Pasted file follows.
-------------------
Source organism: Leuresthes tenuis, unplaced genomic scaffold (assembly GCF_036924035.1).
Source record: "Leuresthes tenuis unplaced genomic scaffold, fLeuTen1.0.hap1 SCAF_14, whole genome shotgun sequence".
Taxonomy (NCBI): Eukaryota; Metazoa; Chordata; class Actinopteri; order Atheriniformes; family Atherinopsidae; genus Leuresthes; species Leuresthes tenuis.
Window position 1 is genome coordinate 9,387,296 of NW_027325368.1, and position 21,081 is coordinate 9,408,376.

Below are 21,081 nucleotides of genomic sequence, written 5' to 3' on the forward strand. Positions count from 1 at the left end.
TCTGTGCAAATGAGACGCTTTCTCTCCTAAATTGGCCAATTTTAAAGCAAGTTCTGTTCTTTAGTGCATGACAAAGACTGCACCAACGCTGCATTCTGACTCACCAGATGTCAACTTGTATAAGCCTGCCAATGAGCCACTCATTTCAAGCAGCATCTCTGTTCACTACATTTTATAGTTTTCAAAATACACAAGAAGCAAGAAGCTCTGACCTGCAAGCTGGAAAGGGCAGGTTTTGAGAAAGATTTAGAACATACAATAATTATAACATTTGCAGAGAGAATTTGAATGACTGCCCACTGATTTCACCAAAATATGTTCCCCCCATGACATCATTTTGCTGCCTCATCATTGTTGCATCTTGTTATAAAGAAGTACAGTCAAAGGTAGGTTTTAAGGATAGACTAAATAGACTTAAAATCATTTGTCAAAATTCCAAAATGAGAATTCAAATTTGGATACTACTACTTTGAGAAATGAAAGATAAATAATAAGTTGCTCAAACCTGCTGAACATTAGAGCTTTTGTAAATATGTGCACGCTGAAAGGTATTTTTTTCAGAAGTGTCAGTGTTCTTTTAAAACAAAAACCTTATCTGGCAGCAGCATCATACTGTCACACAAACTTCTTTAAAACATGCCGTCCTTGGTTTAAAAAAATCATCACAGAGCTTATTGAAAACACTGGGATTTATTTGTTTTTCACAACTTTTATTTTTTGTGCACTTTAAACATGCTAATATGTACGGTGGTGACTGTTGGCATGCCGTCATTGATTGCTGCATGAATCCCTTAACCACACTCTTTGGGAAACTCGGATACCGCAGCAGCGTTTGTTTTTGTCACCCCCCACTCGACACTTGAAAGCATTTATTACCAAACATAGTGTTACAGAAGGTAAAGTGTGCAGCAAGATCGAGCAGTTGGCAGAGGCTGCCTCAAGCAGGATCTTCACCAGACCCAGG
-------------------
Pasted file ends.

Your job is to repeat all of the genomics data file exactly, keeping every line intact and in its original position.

Source organism: Leuresthes tenuis, unplaced genomic scaffold (assembly GCF_036924035.1).
Source record: "Leuresthes tenuis unplaced genomic scaffold, fLeuTen1.0.hap1 SCAF_14, whole genome shotgun sequence".
Taxonomy (NCBI): Eukaryota; Metazoa; Chordata; class Actinopteri; order Atheriniformes; family Atherinopsidae; genus Leuresthes; species Leuresthes tenuis.
Window position 1 is genome coordinate 9,387,296 of NW_027325368.1, and position 21,081 is coordinate 9,408,376.

Below are 21,081 nucleotides of genomic sequence, written 5' to 3' on the forward strand. Positions count from 1 at the left end.
TCTGTGCAAATGAGACGCTTTCTCTCCTAAATTGGCCAATTTTAAAGCAAGTTCTGTTCTTTAGTGCATGACAAAGACTGCACCAACGCTGCATTCTGACTCACCAGATGTCAACTTGTATAAGCCTGCCAATGAGCCACTCATTTCAAGCAGCATCTCTGTTCACTACATTTTATAGTTTTCAAAATACACAAGAAGCAAGAAGCTCTGACCTGCAAGCTGGAAAGGGCAGGTTTTGAGAAAGATTTAGAACATACAATAATTATAACATTTGCAGAGAGAATTTGAATGACTGCCCACTGATTTCACCAAAATATGTTCCCCCCATGACATCATTTTGCTGCCTCATCATTGTTGCATCTTGTTATAAAGAAGTACAGTCAAAGGTAGGTTTTAAGGATAGACTAAATAGACTTAAAATCATTTGTCAAAATTCCAAAATGAGAATTCAAATTTGGATACTACTACTTTGAGAAATGAAAGATAAATAATAAGTTGCTCAAACCTGCTGAACATTAGAGCTTTTGTAAATATGTGCACGCTGAAAGGTATTTTTTTCAGAAGTGTCAGTGTTCTTTTAAAACAAAAACCTTATCTGGCAGCAGCATCATACTGTCACACAAACTTCTTTAAAACATGCCGTCCTTGGTTTAAAAAAATCATCACAGAGCTTATTGAAAACACTGGGATTTATTTGTTTTTCACAACTTTTATTTTTTGTGCACTTTAAACATGCTAATATGTACGGTGGTGACTGTTGGCATGCCGTCATTGATTGCTGCATGAATCCCTTAACCACACTCTTTGGGAAACTCGGATACCGCAGCAGCGTTTGTTTTTGTCACCCCCCACTCGACACTTGAAAGCATTTATTACCAAACATAGTGTTACAGAAGGTAAAGTGTGCAGCAAGATCGAGCAGTTGGCAGAGGCTGCCTCAAGCAGGATCTTCACCAGACCCAGG